MAS (the Monetary Authority of Singapore) has issued a consultation paper proposing six essential cyber security measures that FIs (financial institutions) in Singapore will be required to implement in order to better protect their IT systems.
The move, announced on 6 September, will help FIs strengthen their cyber resilience and defend against cyber attacks.
The six measures, which are already part of the existing MAS Technology Risk Management Guidelines, instruct FIs to:
- Address system security flaws in a timely manner;
- Establish and implement robust security for systems;
- Deploy security devices to secure system connections;
- Install antivirus software to mitigate the risk of malware infection;
- Restrict the use of system administrator accounts that can modify system configurations; and
- Strengthen user authentication for system administrator accounts on critical systems.
According to MAS, these proposed measures act “as a baseline hygiene standard for cyber security by elevating them into legally binding requirements”.
The public consultation will run until 5 October 2018; a copy of the consultation paper can be downloaded from the MAS website.
What does this mean for banks in Singapore?
MAS chief cyber security officer, Tan Yeow Seng, said, “The proposed Notice on Cyber Hygiene seeks to strengthen the overall readiness of all financial institutions to address cyber threats by delineating a clear and common cyber security waterline for the financial industry.
“This will help ensure that our financial sector as a whole continues to be resilient to cyber threats.”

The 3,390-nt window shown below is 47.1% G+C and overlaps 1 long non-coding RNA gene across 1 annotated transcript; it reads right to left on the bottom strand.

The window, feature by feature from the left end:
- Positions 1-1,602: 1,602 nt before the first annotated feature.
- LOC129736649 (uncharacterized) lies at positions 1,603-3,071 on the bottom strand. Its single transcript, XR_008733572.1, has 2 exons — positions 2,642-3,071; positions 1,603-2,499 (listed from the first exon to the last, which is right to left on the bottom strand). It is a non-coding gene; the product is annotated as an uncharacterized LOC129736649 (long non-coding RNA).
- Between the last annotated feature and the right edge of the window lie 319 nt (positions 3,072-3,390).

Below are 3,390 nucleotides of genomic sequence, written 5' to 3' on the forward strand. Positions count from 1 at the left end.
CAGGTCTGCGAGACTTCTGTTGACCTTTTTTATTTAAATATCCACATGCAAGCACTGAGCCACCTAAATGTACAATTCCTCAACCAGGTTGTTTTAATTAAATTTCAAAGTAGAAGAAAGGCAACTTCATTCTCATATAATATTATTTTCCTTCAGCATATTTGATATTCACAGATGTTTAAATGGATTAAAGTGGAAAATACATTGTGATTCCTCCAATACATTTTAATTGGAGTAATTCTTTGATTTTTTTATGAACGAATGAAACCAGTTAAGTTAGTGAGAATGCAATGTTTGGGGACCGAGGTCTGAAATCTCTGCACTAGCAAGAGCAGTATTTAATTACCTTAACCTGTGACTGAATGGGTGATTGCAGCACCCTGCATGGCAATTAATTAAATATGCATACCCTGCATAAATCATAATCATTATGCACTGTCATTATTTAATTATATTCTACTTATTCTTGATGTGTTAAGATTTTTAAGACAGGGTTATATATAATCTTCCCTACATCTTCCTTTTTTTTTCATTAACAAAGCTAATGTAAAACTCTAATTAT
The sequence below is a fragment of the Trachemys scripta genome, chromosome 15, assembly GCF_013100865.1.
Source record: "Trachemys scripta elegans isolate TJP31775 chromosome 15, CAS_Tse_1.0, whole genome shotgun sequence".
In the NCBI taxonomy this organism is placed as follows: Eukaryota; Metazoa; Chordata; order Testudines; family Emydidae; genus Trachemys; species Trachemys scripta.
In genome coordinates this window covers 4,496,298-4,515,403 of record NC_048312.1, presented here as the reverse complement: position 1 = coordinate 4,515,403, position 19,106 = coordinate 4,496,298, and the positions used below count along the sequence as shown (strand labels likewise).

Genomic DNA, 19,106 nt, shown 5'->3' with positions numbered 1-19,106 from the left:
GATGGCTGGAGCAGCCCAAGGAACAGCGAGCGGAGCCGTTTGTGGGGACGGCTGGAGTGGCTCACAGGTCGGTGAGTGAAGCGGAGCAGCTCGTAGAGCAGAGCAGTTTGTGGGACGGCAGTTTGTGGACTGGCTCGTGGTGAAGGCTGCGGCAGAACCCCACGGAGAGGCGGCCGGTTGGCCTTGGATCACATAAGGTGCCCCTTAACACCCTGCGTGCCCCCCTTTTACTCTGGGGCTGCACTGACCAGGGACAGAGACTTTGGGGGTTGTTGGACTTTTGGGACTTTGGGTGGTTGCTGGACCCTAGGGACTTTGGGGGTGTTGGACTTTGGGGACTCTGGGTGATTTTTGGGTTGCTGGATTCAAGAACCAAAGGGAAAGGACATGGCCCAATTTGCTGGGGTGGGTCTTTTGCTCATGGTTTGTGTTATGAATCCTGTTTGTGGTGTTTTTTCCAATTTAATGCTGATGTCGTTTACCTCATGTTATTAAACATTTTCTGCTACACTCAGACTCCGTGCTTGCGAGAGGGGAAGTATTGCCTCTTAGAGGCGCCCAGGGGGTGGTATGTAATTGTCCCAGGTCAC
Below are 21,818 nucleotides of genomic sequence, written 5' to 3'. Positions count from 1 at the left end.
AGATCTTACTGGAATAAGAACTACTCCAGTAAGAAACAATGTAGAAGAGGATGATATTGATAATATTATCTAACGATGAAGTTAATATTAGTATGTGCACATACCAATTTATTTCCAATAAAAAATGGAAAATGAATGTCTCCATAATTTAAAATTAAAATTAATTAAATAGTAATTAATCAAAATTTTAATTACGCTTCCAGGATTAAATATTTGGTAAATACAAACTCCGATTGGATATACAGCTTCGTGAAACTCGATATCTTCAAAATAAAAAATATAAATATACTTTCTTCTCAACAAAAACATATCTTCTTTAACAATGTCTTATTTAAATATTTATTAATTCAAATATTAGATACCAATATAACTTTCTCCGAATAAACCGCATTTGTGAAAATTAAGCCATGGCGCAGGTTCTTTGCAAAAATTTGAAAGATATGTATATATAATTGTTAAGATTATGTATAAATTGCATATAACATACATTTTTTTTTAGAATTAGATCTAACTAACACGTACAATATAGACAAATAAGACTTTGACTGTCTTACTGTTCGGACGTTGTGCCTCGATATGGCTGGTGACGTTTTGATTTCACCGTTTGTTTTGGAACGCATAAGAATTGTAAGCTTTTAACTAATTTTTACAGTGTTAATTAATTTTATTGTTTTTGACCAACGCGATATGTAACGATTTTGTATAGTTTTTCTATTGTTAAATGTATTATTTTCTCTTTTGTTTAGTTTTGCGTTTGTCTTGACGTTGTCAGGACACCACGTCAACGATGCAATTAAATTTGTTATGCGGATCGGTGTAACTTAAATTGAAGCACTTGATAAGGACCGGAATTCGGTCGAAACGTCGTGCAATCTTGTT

A number of banks have welcomed the proposal and confirmed their commitment to information security.
UOB’s head of group technology and operations, Susan Hwee, told The Straits Times, “In the face of rapid development of technologies and the growing sophistication of financial crime, we remain vigilant and are constantly monitoring developments and enhancing our systems to ensure that we detect and respond to potential cyber security risks and threats promptly.”
ISO 27001 and the MAS cyber security measures
There are similarities between MAS’s proposed cyber security measures and the international standard ISO 27001.
ISO 27001 describes the requirements for an ISMS (information security management system), a best-practice approach that incorporates people, processes and technology.
The Standard is made up of 10 clauses, which define the ISMS requirements, and Annex A, which comprises 114 controls under 14 categories.
A copy of the official ISO 27001 standard can be purchased here >>
|MAS aims/objectives||ISO 27001 clause||Annex A|
|Address system security flaws in a timely manner||6.1.1 and 10.1||12.1.2|
|Establish and implement robust security for systems||6.1.1||12.1.1, 14.2.2 and 14.2.5|
|Deploy security devices to secure system connections||6.1.1||13.1.1 and 13.1.2|
|Install antivirus software to mitigate the risk of malware infection||12.2.1|
|Restrict the use of system administrator accounts that can modify system configurations||9.1.1, 9.1.2, 9.2.3, 9.4.1 and 12.4.3|
|Strengthen user authentication for system administrator accounts on critical systems||9.1.2, 9.2.2, 9.2.4, 9.3.1 and 9.4.2|
How ISO 27001 clauses and Annex A controls map to the proposed cyber security measures
Implementing an ISO 27001-compliant ISMS will put FIs in Singapore in a strong position if the consultation paper is approved.
Benefits of implementing an ISO 27001-compliant ISMS
ISO 27001 certification is growing among organisations in Singapore, with the number of certificates increasing by 89% in the past five years (ISO Survey).
As well as helping FIs meet the proposed cyber security requirements, implementing an ISO 27001-certified ISMS will also help them:
- Avoid financial penalties;
- Protect their information and intellectual property rights;
- Protect their reputation;
- Satisfy audit requirements;
- Gain a competitive advantage with new and existing clients; and
- Build trust globally.
For more information about ISO 27001 certification, download our free green paper Information Security & ISO 27001: An introduction >>